Blogworthy or Not: Skirt Steak Fajitas

One of the more stressful aspects about maintaining a food blog is determining whether or not a dish is “blogworthy.” Every time I consider writing about a meal I’ve cooked at home, I ask myself if it’s fascinating enough to blog about or if it’s a dish everyone has seen before. For example, a meal as novel as Goan shrimp curry is absolutely blogworthy and posted about immediately. But weeknight staples like spaghetti with garlic, parmesan, and olive oil, or turkey burgers? They don’t usually make the cut. To be honest, sometimes I experiment with a new recipe just so I have something—anything—to blog about.

openfajita

But often the most familiar dish in the world is all I want to cook. And in rare instances, an ordinary, almost banal meal is even worth writing about. That’s how I feel about the skirt steak fajitas I made this week. After a weekend of eating out, I was anxious to cook, and to create something simple and full of flavor. I turned to skirt steak, a tough cut of meat that tenderizes wonderfully when marinated while also taking on the flavors of the marinade’s ingredients. I rely on three staples for my marinade: olive oil, balsamic vinegar, and lime juice. Because I had made this recipe a million times before (ok, maybe 10 times), I knew I could rely on this powerful mix of flavors.

fajitaclosed

Let’s get one thing straight here: This is Tex-Mex via my Brooklyn kitchen. As you can tell, my skirt steak fajitas are not exotic or elegant, and I make no claims to fajita authenticity. But wrapped in a soft corn tortilla with fresh guacamole, crisp cilantro, charred onions, and smoky peppers, the lime-infused steak more than satisfied my need for a fresh, simple dinner. For me, that was enough to make my fajitas blogworthy.

Recipe for Christina’s Skirt Steak Fajitas

  • 1 2-lb skirt steak
  • juice squeezed from 1/2 of a lime
  • 3 tablespoons extra-virgin olive oil
  • 2 tablespoons balsamic vinegar
  • salt
  • pepper
  • 1 red pepper, sliced lengthwise
  • 1 yellow pepper, sliced lengthwise
  • 1 onion, sliced lengthwise
  • fresh guacamole
  • 1/2 cup cilantro leaves
  • 6-8 large corn tortillas

In a shallow baking dish, mix together 2 tablespoons of extra-virgin olive oil, 2 tablespoons of balsamic vinegar, and the fresh lime juice. Season with salt and pepper. Add skirt steak, turning once to coat. If you need to, you can cut the skirt steak into smaller pieces to make it fit in the baking dish. Marinate for 1 hour in the refrigerator, turning the meat after 30 minutes.

When the meat is almost finished marinating, take it out of the refrigerator. Preheat the broiler. Heat remaining tablespoon of olive oil in a large skillet over medium heat. Add the onions and cook until they start to soften, about 5 minutes. Add the peppers. Season with salt and pepper. Cook until onions have caramelized and peppers start to soften, about 10 -15 minutes, stirring once in a while. Set aside when done.

While the peppers and onions are cooking, remove the meat from the marinade and cook it under the broiler. Cook for about 5 minutes per side. (The meat will be about medium to medium-well done at this point. Adjust cooking time to your preference.) Remove from the broiler and let it rest for 5 minutes. Slice the meat into thin strips, at an angle.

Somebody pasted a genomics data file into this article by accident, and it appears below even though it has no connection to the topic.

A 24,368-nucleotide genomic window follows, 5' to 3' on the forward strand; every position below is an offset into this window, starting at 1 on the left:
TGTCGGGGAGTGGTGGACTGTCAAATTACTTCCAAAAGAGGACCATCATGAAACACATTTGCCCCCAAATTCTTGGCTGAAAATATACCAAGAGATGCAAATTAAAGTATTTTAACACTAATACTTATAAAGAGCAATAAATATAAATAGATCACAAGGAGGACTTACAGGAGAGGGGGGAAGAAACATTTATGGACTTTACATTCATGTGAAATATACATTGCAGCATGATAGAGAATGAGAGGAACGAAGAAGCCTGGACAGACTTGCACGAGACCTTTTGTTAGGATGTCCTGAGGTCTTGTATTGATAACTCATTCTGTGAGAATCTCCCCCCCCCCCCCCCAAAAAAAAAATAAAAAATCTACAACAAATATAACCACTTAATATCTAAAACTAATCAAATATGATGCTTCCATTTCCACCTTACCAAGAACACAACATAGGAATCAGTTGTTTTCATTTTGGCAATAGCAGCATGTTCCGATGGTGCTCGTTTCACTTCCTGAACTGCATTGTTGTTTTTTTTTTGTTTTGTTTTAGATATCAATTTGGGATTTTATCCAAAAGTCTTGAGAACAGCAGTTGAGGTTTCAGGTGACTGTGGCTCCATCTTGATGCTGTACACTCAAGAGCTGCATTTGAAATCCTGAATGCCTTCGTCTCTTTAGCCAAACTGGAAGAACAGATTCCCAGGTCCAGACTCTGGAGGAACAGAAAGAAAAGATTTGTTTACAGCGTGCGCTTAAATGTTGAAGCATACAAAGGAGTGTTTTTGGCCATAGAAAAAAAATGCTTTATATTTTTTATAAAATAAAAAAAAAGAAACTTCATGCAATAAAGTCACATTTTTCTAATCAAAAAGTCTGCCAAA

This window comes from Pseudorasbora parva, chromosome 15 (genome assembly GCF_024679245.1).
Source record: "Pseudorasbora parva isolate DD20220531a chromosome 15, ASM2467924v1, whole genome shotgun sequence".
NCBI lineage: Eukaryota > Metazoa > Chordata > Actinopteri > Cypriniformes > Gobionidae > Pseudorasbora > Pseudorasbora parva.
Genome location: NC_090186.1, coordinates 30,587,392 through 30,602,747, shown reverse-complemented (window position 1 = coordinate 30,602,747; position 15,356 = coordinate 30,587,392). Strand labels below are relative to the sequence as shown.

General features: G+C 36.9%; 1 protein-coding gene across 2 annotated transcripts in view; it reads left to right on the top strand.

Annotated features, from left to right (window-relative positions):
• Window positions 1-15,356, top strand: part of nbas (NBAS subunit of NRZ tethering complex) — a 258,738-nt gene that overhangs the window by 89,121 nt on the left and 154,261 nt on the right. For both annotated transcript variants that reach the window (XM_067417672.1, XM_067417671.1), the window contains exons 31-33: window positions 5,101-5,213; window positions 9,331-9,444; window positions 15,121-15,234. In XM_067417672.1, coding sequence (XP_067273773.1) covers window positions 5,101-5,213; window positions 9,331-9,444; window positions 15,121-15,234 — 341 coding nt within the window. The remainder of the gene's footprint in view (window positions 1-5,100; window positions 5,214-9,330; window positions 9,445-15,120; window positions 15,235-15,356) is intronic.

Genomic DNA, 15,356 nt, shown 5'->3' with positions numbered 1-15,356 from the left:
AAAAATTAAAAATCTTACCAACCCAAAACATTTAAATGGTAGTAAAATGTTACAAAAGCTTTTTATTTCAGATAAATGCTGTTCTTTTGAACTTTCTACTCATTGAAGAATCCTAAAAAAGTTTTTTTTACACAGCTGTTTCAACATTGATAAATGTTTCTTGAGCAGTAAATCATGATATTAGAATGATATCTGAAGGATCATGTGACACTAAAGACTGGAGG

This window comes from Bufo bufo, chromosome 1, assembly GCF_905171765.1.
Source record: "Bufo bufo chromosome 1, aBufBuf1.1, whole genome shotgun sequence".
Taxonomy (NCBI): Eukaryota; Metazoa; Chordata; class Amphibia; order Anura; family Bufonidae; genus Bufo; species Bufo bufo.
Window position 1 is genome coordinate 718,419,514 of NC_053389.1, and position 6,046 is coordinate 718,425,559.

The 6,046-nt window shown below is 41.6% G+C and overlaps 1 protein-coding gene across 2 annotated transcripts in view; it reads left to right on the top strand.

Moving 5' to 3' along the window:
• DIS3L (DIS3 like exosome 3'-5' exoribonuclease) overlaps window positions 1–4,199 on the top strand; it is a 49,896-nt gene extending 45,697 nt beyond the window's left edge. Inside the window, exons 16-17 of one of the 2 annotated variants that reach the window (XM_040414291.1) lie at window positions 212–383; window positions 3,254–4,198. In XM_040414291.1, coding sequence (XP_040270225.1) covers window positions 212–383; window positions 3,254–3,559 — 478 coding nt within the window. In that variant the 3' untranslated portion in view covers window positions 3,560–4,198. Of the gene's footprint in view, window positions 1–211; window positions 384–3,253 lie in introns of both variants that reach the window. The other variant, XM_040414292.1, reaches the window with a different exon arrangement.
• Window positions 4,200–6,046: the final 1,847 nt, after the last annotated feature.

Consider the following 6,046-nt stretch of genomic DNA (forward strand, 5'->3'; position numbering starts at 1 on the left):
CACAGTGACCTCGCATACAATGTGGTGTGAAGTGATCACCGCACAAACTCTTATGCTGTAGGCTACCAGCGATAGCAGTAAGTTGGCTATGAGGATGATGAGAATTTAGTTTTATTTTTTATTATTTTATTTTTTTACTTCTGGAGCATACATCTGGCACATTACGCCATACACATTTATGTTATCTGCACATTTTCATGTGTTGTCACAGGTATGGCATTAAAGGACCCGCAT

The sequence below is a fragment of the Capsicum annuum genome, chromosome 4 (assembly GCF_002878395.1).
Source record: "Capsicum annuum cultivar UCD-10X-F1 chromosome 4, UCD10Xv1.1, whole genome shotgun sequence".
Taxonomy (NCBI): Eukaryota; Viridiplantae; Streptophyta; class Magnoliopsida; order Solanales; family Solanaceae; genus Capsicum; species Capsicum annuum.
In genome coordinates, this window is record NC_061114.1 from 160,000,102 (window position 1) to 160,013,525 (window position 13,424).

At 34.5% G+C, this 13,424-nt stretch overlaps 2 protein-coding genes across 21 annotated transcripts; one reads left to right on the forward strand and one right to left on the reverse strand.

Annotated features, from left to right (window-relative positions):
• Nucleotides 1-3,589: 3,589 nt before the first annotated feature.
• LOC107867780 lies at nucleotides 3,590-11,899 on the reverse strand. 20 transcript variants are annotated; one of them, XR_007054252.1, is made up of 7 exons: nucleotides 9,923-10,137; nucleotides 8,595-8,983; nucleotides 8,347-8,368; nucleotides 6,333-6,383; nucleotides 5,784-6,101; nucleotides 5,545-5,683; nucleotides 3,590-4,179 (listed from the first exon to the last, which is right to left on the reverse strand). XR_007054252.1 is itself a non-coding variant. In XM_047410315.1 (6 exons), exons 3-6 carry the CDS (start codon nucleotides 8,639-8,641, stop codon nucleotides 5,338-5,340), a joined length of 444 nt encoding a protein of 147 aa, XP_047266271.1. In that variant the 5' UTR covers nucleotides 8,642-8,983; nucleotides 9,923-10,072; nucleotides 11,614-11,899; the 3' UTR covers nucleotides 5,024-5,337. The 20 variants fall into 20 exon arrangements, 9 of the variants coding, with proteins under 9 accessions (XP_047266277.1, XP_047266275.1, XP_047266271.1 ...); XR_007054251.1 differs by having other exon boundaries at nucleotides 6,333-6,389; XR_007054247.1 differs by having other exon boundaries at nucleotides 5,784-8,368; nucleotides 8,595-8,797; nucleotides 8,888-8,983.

Wrap your tortillas in aluminum foil and warm them in the oven for about 10 minutes. Remove and assemble the fajitas to your liking: Place a few spoonfuls of peppers and onions with 3-5 slices of skirt steak in the center of the tortilla. Top with fresh guacamole and chopped cilantro. Wrap. Serves 4. Enjoy!

7 Responses so far »

  1. 1

    jownby said,

    This is definitely blog-worthy. Looks awesome!

  2. 2

    Linda said,

    I go through the same things. But honestly those meals are what you usually eat. I love fajitas!

  3. 3

    JKenny said,

    I would like to eat these now (and it’s only 9:30 AM). I say that if blog entry inspires hunger, blog entry is definitely blog worthy.

  4. 4

    Michele said,

    I think that one of the important thing about blogging is that you blog about the foods you love even if it is simple. What may be very popular and easy for you in your kitchen may be something completely new for me. I get excited when I see biscuits and gravy because I’ve never heard of it. It’s just not something that I ate in my mother or grandmothers New York Italian kitchen. So don’t worry about something being spectacular, it’s what makes you, you. Your readers will love to see those things, including me!

  5. 5

    Christina said,

    Jownby-Thanks!

    Linda-It’s nice to know I’m not alone in my blog-related struggles. And you make a good point! Thanks.

    JKenny-If I could, I would ship some fajitas out to you in LA. Thanks for the blog-worthy encouragement.

    Michele-You make a wonderful point. We’re all here to learn from each other. Thanks for your comment!

  6. 6

    Dawn Smith said,

    that recipe sounds delicious…thanks for sharing the recipe…I was wondering which site offers the best ingredients….one of my friend introduced me to a great site http://www.myethnicworld.com where i found a gamut of food ingredients from around the world.

  7. 7

    JKenny said,

    A nice addition to steak fajitas is some pineapple. It adds an interesting sweetness that I find compliments the peppers and onions nicely – and the steak too. They’d probably be very nice grilled along with the meat, but I’ve just added them to the peppers and onions as more of a finishing touch.


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